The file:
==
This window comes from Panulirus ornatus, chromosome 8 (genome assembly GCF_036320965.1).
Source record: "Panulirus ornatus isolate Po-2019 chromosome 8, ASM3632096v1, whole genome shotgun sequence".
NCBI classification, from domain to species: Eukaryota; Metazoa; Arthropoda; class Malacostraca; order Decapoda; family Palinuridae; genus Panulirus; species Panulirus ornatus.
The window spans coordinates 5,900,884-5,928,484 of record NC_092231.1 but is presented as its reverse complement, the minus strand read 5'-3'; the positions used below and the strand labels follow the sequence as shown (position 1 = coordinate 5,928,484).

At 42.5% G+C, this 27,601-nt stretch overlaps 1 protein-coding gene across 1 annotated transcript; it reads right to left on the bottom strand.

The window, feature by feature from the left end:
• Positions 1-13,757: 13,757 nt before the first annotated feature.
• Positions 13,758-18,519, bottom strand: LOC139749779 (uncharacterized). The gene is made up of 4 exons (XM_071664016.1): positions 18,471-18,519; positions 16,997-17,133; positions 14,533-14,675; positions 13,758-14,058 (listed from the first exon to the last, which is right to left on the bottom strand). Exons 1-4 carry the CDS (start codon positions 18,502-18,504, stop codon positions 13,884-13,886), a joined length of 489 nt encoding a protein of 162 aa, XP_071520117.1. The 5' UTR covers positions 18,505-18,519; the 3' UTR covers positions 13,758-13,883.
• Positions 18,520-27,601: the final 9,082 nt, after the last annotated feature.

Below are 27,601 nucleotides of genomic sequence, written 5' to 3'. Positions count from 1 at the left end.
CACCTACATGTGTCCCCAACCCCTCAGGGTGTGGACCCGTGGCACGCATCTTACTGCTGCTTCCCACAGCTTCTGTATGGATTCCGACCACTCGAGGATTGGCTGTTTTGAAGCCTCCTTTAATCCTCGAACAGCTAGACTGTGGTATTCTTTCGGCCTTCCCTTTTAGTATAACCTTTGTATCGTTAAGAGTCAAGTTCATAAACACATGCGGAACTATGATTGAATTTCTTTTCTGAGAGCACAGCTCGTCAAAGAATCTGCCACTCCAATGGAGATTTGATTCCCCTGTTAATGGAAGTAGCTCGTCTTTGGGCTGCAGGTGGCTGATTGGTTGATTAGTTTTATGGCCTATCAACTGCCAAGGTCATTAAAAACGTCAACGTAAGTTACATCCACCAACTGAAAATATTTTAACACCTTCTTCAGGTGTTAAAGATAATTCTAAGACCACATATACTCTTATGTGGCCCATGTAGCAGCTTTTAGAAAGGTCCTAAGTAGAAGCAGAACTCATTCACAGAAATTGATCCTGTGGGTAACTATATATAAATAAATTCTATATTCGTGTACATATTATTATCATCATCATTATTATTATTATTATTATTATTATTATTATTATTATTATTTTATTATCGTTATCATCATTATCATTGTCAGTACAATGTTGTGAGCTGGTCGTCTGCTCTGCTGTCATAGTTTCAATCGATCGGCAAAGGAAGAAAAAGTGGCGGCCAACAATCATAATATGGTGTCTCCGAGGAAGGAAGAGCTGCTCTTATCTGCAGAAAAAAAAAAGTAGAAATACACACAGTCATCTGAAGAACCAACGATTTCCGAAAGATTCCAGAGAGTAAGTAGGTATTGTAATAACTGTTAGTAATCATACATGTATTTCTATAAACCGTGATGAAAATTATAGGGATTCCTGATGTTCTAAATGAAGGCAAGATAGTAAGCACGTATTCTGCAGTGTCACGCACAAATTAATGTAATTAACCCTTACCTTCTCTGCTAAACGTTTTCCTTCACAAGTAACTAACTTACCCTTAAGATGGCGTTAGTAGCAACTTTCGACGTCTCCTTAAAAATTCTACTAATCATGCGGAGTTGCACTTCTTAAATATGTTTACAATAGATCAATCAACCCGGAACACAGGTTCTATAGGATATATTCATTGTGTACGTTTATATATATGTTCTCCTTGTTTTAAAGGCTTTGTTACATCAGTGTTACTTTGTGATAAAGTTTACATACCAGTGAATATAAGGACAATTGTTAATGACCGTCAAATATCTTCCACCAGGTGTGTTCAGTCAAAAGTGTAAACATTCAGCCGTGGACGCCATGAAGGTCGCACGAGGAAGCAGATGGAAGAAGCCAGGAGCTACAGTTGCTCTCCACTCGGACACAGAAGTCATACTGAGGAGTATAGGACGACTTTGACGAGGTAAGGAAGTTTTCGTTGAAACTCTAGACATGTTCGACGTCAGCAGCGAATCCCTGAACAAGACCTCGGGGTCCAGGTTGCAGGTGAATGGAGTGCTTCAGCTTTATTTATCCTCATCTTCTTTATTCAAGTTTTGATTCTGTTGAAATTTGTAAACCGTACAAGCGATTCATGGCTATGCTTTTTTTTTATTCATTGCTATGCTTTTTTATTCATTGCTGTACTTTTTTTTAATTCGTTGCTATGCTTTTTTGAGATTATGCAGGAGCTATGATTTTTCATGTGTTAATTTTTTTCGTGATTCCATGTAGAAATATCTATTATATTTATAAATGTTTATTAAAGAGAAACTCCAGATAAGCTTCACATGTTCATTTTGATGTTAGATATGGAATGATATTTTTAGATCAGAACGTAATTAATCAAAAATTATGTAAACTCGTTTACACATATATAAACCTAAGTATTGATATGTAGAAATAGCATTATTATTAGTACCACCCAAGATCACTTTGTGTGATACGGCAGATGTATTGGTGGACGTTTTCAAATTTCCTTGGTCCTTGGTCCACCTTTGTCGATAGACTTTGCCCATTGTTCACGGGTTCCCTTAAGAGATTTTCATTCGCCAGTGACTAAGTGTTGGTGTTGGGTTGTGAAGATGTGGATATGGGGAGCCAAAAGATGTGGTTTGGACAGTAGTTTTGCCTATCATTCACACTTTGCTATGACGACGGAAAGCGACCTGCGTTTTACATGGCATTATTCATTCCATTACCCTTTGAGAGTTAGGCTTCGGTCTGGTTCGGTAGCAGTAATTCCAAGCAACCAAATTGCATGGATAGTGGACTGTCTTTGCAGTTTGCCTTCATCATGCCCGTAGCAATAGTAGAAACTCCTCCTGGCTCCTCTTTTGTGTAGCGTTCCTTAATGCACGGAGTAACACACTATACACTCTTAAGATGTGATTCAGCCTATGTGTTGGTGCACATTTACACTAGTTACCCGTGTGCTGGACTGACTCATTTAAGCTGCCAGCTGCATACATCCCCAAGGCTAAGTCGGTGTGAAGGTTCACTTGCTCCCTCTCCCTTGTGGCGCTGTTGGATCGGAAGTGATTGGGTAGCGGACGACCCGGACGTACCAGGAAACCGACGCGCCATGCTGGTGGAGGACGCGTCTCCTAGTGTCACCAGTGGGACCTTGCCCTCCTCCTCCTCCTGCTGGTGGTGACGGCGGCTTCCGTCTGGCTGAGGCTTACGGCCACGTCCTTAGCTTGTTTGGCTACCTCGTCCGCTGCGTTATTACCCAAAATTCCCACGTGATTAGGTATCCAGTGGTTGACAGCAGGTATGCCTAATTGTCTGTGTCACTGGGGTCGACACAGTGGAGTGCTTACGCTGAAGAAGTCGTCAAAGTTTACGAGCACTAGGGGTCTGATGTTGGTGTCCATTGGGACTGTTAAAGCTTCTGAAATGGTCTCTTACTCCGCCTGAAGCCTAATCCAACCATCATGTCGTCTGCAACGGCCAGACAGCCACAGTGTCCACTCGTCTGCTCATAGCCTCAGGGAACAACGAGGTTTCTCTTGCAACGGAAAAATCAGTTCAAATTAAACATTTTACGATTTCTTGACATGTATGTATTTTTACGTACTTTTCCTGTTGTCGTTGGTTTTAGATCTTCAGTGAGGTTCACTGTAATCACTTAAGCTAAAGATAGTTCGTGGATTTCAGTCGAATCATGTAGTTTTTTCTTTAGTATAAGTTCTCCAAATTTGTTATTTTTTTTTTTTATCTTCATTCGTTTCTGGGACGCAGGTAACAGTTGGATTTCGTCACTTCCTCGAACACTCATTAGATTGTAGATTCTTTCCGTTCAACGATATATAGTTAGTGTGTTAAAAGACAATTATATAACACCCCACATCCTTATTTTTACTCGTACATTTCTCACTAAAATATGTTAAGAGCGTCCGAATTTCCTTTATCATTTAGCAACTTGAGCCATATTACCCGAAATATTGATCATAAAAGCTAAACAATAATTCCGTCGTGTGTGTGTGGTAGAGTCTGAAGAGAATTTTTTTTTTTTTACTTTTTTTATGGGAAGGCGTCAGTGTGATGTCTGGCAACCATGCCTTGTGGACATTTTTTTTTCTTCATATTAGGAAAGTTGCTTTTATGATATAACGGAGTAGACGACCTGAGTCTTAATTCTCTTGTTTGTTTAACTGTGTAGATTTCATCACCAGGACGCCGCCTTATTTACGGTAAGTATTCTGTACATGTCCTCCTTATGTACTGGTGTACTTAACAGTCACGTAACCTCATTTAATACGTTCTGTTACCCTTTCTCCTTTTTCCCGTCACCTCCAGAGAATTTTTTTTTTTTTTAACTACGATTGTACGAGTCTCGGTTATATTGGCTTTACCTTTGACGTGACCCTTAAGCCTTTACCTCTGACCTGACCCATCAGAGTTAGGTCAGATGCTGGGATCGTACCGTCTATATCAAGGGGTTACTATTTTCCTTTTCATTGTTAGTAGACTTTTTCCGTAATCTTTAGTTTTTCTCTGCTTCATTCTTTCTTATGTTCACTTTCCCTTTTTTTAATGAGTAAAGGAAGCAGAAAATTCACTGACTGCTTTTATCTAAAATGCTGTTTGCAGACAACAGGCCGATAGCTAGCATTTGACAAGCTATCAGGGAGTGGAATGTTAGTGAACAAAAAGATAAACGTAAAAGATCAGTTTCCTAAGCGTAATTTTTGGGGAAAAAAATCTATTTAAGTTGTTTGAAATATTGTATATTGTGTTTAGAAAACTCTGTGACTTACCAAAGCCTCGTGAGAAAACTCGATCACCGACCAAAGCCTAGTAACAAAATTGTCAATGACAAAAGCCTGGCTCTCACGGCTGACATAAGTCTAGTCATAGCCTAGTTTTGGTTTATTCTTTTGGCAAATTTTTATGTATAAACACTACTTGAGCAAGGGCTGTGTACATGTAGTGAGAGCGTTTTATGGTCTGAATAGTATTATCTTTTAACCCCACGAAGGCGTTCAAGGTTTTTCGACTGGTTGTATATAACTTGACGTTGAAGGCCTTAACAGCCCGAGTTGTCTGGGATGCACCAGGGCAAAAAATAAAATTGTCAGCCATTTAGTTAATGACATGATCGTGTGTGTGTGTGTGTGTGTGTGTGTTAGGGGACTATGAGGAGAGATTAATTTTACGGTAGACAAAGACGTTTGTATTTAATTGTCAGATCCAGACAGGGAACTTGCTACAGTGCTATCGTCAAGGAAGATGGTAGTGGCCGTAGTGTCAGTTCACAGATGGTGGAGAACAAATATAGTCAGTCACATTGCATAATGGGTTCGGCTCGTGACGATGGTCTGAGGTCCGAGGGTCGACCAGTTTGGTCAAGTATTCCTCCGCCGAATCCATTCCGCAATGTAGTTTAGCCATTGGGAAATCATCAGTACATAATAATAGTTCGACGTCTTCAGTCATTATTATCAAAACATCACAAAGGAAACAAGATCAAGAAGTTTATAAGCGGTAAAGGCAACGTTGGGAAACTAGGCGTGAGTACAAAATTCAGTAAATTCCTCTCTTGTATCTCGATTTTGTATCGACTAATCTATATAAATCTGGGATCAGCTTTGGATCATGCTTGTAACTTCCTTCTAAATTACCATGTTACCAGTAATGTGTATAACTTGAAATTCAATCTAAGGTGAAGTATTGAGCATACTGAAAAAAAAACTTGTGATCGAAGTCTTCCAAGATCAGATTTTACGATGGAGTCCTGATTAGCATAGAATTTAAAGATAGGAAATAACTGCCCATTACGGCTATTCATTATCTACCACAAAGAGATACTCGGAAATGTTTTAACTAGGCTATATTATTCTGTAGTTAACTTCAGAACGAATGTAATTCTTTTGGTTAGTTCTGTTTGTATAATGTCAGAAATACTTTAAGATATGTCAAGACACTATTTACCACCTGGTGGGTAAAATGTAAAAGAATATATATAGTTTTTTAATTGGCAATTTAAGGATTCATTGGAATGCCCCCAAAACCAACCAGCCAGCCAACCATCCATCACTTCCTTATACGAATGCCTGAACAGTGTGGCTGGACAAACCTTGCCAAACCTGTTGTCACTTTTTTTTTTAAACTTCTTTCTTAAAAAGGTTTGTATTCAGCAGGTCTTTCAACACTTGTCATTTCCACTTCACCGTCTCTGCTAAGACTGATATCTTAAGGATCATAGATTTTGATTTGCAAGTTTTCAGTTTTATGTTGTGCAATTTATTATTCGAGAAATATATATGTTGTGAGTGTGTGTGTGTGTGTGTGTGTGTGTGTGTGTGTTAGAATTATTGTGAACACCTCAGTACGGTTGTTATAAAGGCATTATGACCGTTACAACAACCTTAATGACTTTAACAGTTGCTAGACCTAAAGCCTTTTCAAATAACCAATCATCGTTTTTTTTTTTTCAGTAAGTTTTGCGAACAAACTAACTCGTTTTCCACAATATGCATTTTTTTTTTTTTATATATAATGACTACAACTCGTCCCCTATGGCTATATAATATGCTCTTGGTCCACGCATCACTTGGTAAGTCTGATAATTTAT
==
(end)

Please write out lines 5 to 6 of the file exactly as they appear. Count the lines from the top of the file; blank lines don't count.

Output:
At 42.5% G+C, this 27,601-nt stretch overlaps 1 protein-coding gene across 1 annotated transcript; it reads right to left on the bottom strand.

The window, feature by feature from the left end: